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    Naturevolume 135pages925926 (1935) | Download Citation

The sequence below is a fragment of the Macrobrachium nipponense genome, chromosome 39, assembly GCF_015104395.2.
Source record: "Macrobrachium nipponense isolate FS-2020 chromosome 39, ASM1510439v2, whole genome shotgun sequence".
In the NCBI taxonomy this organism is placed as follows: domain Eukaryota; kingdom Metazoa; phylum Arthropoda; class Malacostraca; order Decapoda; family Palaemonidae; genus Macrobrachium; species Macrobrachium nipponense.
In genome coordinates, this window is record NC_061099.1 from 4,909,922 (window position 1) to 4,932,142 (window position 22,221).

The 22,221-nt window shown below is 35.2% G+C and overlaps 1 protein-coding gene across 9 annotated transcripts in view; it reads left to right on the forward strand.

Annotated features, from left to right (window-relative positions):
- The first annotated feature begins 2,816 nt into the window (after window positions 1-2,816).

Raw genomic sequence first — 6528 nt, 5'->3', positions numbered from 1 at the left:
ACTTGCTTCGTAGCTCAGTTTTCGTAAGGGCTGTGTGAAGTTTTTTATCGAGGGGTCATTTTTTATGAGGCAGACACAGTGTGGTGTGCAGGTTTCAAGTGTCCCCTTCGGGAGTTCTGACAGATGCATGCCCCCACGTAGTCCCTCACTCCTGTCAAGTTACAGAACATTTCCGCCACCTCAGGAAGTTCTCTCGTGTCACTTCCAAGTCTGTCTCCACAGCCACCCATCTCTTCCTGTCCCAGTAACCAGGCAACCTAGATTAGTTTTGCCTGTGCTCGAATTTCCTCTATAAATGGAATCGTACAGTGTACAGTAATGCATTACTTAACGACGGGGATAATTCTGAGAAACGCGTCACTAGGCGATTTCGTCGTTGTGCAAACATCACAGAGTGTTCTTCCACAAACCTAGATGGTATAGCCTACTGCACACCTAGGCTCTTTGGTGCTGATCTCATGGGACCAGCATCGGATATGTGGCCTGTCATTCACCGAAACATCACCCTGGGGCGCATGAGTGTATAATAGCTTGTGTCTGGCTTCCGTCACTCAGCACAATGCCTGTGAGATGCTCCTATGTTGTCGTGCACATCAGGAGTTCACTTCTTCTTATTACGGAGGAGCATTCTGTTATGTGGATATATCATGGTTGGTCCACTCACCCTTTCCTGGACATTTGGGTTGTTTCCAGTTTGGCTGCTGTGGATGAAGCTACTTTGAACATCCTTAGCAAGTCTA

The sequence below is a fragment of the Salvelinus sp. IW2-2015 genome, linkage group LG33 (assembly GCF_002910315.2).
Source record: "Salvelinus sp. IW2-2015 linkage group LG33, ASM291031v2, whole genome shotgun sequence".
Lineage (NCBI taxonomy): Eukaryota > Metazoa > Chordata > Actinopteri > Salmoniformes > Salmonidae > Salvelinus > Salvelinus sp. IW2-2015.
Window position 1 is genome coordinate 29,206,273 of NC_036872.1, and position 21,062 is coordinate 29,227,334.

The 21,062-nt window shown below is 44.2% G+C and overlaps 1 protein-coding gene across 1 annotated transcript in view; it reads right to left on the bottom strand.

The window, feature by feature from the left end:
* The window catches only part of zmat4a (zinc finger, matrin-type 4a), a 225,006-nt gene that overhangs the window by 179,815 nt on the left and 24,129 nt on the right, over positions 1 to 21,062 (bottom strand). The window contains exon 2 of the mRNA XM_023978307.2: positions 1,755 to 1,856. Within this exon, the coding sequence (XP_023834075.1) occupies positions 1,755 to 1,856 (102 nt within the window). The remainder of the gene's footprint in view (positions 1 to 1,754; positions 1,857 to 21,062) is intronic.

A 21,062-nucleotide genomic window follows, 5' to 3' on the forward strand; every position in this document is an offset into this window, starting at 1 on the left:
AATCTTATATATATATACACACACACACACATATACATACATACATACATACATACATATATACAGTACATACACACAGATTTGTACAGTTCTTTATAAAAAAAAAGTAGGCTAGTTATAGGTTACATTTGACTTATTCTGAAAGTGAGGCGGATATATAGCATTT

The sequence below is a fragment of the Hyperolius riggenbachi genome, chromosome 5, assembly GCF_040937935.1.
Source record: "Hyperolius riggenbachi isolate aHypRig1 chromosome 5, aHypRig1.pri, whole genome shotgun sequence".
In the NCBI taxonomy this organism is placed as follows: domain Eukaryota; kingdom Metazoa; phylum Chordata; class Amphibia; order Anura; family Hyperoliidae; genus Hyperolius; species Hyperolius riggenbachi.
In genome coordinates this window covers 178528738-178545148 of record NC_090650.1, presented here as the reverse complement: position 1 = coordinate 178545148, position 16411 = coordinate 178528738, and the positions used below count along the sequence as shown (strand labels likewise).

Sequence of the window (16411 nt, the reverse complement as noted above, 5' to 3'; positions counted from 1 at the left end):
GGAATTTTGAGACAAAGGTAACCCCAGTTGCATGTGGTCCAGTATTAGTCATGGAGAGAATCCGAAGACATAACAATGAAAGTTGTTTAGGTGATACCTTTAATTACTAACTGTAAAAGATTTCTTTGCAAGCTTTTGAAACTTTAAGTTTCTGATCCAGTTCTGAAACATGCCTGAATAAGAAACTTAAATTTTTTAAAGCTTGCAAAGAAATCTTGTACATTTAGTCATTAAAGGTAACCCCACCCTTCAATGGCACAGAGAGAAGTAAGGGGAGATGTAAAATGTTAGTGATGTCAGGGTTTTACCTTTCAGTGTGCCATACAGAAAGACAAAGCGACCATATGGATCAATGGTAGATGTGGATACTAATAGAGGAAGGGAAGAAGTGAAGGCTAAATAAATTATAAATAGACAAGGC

Human Skeletons at Hythe The skulls and long bones preserved in the ossuary of the church of St. Leonard at Hythe, which were examined by Prof. F. G. Parsons nearly thirty years ago, have been subjected to further study by Dr. G. M. Morant and Miss Stoessiger. As a supplement to their report, which appeared in Biometrika, 24, 1932, Dr. Morant has now published a general account of the origin, history and character of the collection so far as his research has carried him (”The History of the Human Skeletons preserved in the Ossuary of the Church of St. Leonard, Hythe.” F. J. Parsons, Ltd. Pp. 41. Is. 6d.). The place of their storage is neither crypt nor charnel-house, but a passage-way under the chancel, made when the church was enlarged in the early thirteenth century, to serve as part of the processional path. On the basis of the thigh-bones, the number of individuals represented is at least 4,000. Popular tradition attributes them to those slain in a battle fought in 456 A.D. between Britons and Saxons, or to Danes who landed in 843, or to French who raided the coast in 1295. An examination of the bones shows that they consist of an almost equal number of male and female and vary widely in range of age, children alone not being present. It is concluded that they are the remains of inhabitants of the parish, extending over a considerable period of time, placed in the church for safe keeping after inhumation. Anthropologically they present peculiar characteristics, for which the only known parallel in the British Isles is found in the skeletal remains of indeterminate age from Spitalfields in London, which were brought to light at the extension of the Fruit Market in 1926. This Spitalfields series bears a close resemblance to a series from Pompeii and to another of Etruscans of the Roman period from north Italy. Not only does the Hythe type resemble that of Spitalfields closely, but it is also closely allied to modern series from Bologna, Czechoslovakia and Rumania. The Spitalfields people were probably Roman inhabitants of London of Italian origin and it is, therefore, probable that the Hythe people are descendants of foreigners who settled in the locality in Roman times.

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